The Garbage Patch also provides refuge for a number of creatures. The paper analyzes data collected for a 2012 project with the Sea Education Association, in which Gil traveled the Pacific aboard the SSV Robert C. Seamans from San Diego to Honolulu on a course through the center of the North Pacific Subtropical Gyre. “To sample plastic debris that crossed our path, we would bring the debris on board,” says Gil. “I would carefully count and remove all organisms, including crabs, from the plastic surface using chisels.”
The Great Pacific Garbage Patch comprises clumps of floating debris, mostly plastics.
“Think inverted whirlpool.”
Although the Garbage Patch is not the cohesive mass of plastic one might imagine, the role of floating plastic debris cannot be understated. Gil’s research, published in Scientific Reports on Jan. 27, 2016, focused on the barnacle colonies that grew on the debris, and his findings from the barnacle study further confirm that some species’ physiology affects the spatial relations, and indirectly, another species’ behavior. “Anatomy is the key,” agrees Pfaller. The barnacles provide structural integrity and refuge areas. When those areas are of similar size, and therefore defensibility, to the pocket above a turtle’s tail, crabs exhibit the same monogamous behavior as they do on loggerheads. This pattern suggests that crabs may better use their energy to pursue multiple mating partners if they’re in an amorphous biome rather than defending refuge. Defending the small pocket of the turtle – the epibiome – is considerably easier, so the pursuit of multiple partners isn’t worth losing the refuge.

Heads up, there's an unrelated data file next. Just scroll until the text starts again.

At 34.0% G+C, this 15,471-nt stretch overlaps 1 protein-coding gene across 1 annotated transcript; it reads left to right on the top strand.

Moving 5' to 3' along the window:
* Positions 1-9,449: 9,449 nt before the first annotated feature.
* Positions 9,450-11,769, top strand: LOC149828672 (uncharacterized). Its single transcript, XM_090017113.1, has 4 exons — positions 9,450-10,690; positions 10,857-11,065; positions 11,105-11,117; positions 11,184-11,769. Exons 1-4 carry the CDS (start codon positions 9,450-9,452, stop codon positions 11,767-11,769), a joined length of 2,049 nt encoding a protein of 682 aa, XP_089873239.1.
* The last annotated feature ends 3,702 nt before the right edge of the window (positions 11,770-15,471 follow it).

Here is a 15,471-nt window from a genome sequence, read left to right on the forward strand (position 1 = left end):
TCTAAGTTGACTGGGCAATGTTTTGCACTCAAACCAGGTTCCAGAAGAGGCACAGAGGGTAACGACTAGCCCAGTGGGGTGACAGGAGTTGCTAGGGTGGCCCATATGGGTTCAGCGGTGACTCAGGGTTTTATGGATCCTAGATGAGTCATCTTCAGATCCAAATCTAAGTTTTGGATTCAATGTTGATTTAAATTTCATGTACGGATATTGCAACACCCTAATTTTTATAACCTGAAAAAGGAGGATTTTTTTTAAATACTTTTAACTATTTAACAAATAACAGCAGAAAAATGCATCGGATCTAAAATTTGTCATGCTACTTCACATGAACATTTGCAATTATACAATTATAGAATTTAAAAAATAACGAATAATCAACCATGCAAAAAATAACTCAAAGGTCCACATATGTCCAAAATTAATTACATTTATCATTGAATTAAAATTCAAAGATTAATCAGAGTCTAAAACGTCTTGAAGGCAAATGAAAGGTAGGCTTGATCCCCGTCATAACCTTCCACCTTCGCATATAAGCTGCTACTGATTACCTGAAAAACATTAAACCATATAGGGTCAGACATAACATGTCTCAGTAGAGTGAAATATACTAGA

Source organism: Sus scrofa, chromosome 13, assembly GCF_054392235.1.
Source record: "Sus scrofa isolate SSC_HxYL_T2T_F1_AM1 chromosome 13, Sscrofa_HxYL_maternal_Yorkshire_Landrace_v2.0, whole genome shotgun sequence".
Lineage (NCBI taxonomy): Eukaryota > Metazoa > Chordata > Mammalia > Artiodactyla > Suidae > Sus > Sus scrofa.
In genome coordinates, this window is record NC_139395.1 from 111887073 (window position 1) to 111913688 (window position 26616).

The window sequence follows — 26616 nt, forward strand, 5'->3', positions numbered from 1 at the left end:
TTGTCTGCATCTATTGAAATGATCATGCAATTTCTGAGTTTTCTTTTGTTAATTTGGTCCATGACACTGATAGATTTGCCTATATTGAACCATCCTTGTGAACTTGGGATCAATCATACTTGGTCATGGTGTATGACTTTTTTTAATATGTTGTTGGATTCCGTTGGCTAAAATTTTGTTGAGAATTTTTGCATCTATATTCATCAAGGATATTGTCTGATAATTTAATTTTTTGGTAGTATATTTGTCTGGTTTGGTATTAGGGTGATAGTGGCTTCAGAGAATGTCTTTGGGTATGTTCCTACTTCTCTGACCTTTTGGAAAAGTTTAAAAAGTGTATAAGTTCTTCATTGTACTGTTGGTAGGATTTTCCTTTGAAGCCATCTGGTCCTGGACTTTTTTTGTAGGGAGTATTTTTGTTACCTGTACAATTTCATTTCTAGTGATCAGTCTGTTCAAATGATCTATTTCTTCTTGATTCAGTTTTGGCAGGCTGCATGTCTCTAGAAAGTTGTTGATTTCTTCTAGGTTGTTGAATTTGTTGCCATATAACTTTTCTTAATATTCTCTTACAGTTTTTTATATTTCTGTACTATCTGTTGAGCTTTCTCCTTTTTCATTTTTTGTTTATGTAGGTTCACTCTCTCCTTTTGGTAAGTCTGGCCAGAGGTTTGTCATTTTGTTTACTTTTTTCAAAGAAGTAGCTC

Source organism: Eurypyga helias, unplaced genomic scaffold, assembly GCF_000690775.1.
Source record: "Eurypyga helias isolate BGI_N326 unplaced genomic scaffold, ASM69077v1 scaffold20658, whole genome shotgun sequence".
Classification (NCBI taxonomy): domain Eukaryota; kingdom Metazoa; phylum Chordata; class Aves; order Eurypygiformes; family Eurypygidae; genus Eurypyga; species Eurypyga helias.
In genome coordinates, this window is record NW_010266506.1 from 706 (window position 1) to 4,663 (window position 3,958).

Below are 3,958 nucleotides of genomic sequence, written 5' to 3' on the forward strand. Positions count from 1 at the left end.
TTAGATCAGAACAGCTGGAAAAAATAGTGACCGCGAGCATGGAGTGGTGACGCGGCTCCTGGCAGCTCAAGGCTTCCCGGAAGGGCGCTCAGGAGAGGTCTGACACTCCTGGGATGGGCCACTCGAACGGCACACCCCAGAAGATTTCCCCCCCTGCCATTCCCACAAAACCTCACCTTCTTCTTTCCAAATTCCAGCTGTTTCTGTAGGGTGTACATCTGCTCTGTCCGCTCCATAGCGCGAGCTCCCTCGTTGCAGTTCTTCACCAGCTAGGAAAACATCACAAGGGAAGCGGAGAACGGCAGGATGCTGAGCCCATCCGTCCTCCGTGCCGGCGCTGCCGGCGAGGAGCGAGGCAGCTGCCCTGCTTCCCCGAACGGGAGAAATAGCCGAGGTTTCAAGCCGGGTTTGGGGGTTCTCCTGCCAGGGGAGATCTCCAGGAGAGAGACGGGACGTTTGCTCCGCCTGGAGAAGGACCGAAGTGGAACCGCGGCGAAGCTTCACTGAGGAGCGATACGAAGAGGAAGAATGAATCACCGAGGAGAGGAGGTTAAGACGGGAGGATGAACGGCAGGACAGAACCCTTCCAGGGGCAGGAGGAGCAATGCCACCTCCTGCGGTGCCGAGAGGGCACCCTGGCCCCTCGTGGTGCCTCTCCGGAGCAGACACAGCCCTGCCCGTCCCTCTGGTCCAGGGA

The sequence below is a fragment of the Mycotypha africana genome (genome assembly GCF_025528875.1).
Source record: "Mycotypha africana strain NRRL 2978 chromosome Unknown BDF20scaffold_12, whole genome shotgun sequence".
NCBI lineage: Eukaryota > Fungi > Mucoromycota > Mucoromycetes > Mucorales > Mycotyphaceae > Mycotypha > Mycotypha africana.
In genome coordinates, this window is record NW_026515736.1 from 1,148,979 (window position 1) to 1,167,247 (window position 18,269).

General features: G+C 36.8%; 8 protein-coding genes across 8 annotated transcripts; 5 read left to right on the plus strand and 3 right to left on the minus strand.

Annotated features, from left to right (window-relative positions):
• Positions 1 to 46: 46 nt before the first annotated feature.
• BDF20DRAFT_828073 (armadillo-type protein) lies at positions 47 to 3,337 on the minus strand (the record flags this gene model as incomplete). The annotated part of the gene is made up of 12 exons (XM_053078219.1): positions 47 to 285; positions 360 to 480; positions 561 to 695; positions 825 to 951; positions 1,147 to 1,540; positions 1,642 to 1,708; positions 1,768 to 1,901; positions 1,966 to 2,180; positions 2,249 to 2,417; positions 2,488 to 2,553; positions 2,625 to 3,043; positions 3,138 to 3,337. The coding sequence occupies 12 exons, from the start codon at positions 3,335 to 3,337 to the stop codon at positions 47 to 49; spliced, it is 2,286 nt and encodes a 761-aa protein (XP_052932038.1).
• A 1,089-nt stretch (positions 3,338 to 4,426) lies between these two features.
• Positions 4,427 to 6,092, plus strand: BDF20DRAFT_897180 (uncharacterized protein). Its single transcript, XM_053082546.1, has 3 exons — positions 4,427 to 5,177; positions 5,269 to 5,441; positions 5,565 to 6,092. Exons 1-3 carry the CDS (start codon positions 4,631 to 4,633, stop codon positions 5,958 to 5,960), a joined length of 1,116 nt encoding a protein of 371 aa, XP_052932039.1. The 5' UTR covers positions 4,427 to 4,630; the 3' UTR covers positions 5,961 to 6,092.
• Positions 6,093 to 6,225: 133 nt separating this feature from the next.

Pfaller and Gil’s work supports the expansion of ecological theory to address “what we don’t know about, which is the ecological characteristics that drive mating strategies,” says Pfaller. “Our findings suggest that symbiosis could drive the evolution of specific mating strategies in animals,” says Gil.
Moreover, both projects highlight the complex effects of human activity on wildlife behavior, says Gil. While humans’ relationship to the environment may take many forms, it’s not always commensalist: “Humans affect ecosystems that we, as a society, have come to rely heavily upon,” he says. “I think this is among the most pressing research topics of our time.” Before his barnacle research, Gil studied a different type of oceanic pollution: runoff. His dissertation examined nutrient pollution in coral reefs. Runoff from farms and septic tanks, as well as combustion emissions, releases excessive nitrogen and phosphorus into aquatic environments. Much like when you don’t clean your fish tank, algae blooms and, in the ocean, saps coral reefs.
Pfaller says the crabs project is an extension of his lifelong interest in sea turtle research. When he was a teenager, he began volunteering with the Caretta Research Project. The Savannah, Ga.-based endeavor, now in its 45th year, is “one of the longest-running sea turtle research projects in the world,” says Pfaller. His 19 years with Caretta as volunteer and eventual intern have culminated in his current role as research director of the project. “I’ve been a biologist since I could walk,” he says. “There’s really no other job path that I ever could imagine.”
About the Researchers
See also: Makin’ Waves: Mike Gil Named TED Fellow